(SPONSORED) — Inflation is hurting everyone’s wallets, but are the numbers showing any signs of a rapid decline back to normal? Tatiana Bailey, Director of Data-Driven Economic Strategies (DDES) explains why recent data may not be so promising.

Bailey explains that for decades, no one, not even economists paid any attention to the monthly inflation reports because they didn’t change very much. However, Bailey has been going back and forth about whether inflation is going to come down quickly or take its sweet time.

“This week’s report is pretty telling. First, it is important to know that when we’ve had inflation in the past decades, typically prices go up quickly, but they are surprisingly slow to come back down, but we have also not had a pandemic in about 100 years,” said Bailey.

Bailey has been hoping the distortions caused by the pandemic have been such unusual circumstances that inflation could maybe subside more quickly. However, Bailey explains this month’s report does not show good signs of a quick inflation recovery. Compared to January a year ago, the inflation index or CPI is up 6.4% versus 6.5% at the December reading, an almost insignificant decline said, Bailey.

The month-over-month increases in November and December are not showing much promise either. They were .2% and .1% respectively, while January of this year was half a percentage point. Bailey said that about half of January’s increases were in shelter, the others were food, gasoline, and natural gas. Bailey worries about the household’s ability to continue to absorb these costs.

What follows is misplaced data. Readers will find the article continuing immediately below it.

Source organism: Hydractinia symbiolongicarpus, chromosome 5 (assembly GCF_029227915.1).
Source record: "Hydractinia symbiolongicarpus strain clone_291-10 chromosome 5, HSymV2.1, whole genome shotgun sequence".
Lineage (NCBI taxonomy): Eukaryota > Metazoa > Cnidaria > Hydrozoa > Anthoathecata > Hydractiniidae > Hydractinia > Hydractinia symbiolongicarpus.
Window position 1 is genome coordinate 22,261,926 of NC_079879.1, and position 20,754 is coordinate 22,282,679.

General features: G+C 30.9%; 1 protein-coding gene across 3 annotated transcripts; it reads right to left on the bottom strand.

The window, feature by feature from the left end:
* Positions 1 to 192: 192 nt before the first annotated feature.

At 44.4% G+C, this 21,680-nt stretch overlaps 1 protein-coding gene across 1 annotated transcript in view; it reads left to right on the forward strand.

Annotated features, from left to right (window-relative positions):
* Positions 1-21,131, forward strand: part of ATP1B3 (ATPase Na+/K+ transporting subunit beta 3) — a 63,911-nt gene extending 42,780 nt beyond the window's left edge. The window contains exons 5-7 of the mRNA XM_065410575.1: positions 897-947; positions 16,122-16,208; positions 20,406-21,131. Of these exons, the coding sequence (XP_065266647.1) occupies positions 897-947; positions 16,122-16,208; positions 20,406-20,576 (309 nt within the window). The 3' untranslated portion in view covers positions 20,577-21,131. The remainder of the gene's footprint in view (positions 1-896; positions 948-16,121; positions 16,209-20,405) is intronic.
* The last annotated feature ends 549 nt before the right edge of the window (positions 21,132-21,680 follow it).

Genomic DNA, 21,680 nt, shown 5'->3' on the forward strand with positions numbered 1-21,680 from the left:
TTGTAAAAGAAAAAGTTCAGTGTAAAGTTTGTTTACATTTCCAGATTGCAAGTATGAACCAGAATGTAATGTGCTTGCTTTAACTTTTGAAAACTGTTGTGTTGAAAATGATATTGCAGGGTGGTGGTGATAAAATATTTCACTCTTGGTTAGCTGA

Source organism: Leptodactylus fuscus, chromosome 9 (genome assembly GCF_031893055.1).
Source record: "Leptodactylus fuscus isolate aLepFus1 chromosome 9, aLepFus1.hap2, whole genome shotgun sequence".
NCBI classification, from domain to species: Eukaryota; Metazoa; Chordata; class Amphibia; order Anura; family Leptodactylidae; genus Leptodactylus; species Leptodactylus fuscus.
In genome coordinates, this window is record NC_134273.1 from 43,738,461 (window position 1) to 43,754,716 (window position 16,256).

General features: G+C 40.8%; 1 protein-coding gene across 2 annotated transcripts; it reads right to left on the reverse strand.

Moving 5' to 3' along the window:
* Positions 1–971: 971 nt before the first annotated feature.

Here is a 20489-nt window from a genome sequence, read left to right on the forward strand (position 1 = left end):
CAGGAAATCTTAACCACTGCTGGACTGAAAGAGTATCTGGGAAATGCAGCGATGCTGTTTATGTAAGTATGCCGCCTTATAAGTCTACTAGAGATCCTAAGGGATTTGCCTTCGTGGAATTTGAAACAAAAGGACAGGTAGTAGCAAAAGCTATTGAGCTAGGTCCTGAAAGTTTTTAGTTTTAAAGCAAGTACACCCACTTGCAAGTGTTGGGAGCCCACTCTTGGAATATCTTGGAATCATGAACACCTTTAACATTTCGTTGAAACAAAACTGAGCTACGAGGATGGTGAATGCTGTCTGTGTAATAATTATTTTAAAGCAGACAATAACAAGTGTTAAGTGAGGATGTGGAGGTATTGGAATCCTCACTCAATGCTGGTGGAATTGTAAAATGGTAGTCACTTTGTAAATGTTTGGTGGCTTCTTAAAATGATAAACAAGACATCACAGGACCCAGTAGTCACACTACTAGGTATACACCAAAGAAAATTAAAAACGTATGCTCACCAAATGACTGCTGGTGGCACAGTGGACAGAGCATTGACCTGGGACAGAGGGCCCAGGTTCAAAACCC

Bailey explains that because shelter prices have been so distorted the Federal Reserve is now looking at something called the super core inflation, which separates out shelter costs, Bailey explains the Fed is doing this because they think shelter prices are going to come down, but Bailey believes otherwise. Bailey looking at the housing data and talking to real estate agents and construction companies said the market will pick up a bit and should pick up more in the spring.

Bailey said it is very possible the Fed is banking on depreciating house values that never materialize, given the national housing shortage. She says that if the Fed wants to get inflation back to a normal 3%, they are going to have to address the higher shelter costs from higher interest rates that will further squeeze the housing market and make homes affordable only to the highest income groups.